Thursday, February 3, 2011

I want to be a Home Economics teacher...

... but a really cool one that doesn't make you tote around a sack of flour and pretend it's a baby!

I just finished reading an article at the NY Times by Mark Bittman. He is a big name in the food world. I currently have his book Kitchen Express checked out from the library. I really fell in love with him when I watched him on Spain... On the Road Again. It was this great show where Mario Batali toured Spain with Bittman, actress Gweneth Paltrow, and this too cute for words Spanish actress. It comes on PBS and I actually stalk there website hoping it will rerun again soon!

Back to me wanting to be a home economics teacher. If you've talked to my friends, you'll know that I have wanted to be a lot of things. And who is to say that I can't do them all in one lifetime? I am eating a ton of vegetables... so hopefully I've added lots of years to my life. So in this article, Bittman is discussing things that need to change to heal our food system. In case you haven't heard... it's broken. Completely! Watch any food documentary and you'll leave wanting to never eat sausage again - not because of what's in it, but because the way the animals are raised, killed, and processed . It's also horrific for the workers!

One of the points that he talks about made me sit up straight and say "YES! That is what I want to do!" Read on my friends...

Encourage and subsidize home cooking. (Someday soon, I’ll write about my idea for a new Civilian Cooking Corps.) When people cook their own food, they make better choices. When families eat together, they’re more stable. We should provide food education for children (a new form of home ec, anyone?), cooking classes for anyone who wants them and even cooking assistance for those unable to cook for themselves.

I so want to be a home ec teacher. I want to teach kids how to make real budgets, cook real food, and learn real skills that will benefit them their whole lives. This is part of the reason I have this blog. I am teaching you all that cooking with fresh foods is only as hard as you make it. Once you realize that all you need is a good knife (and truly... that is the secret to cooking) - then you'll realize that cooking isn't so bad after all.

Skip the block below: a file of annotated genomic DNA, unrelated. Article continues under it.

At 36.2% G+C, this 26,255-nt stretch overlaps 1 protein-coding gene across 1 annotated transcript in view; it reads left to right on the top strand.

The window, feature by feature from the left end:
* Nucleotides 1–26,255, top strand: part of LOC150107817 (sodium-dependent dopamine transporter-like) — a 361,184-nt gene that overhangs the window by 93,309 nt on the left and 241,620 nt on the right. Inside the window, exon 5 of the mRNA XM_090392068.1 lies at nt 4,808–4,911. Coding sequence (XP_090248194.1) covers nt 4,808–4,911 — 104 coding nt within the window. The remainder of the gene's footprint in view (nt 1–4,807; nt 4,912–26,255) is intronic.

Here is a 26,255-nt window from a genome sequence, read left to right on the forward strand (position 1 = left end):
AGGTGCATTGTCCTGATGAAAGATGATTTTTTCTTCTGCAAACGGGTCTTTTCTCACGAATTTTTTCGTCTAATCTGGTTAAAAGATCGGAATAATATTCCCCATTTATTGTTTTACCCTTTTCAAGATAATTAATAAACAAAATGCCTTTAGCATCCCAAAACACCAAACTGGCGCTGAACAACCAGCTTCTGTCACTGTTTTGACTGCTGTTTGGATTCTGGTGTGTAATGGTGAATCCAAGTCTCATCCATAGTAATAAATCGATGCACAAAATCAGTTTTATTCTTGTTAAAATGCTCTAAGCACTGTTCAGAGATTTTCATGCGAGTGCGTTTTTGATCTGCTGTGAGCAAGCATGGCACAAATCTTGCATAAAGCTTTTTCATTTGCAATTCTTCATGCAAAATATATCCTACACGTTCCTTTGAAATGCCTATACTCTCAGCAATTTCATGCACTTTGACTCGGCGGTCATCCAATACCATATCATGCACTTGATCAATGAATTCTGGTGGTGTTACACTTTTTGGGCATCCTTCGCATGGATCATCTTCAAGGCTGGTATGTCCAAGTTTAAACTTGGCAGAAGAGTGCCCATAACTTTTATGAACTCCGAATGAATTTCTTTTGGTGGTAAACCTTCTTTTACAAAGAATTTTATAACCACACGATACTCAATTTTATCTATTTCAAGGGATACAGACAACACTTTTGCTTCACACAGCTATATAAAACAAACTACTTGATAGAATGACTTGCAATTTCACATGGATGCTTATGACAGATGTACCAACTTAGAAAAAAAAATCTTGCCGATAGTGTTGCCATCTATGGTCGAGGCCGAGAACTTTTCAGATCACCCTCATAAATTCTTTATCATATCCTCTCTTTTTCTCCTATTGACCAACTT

Please go and read the whole article. It's apparently the first in his series on food issues.


  1. I loved his "The Minimalist" column in the NYT. He stopped doing that one or two weeks ago to write this new one. I think teaching home economics would be a great career given how well you seem to be doing with your cooking. You tend to focus on living minimally and eating healthy, which is something children today could really learn how to do.

  2. I think this is a great idea, Mandy! It seems to me that Home Ec can move beyond what it was when I was in junior high. If you taught about sustainable living, budgeting, and basic cooking skills, it would be such a great service to all families! You could even take field trips to urban gardens and maybe even grow some things at the school!

  3. Settle down people. I didn't say I was signing up to be a home ec teacher. There is currently NO DEMAND for this, so while I would love to do it - it's not going to happen right now.

    But I am glad to know you all think I'd be a good fit.

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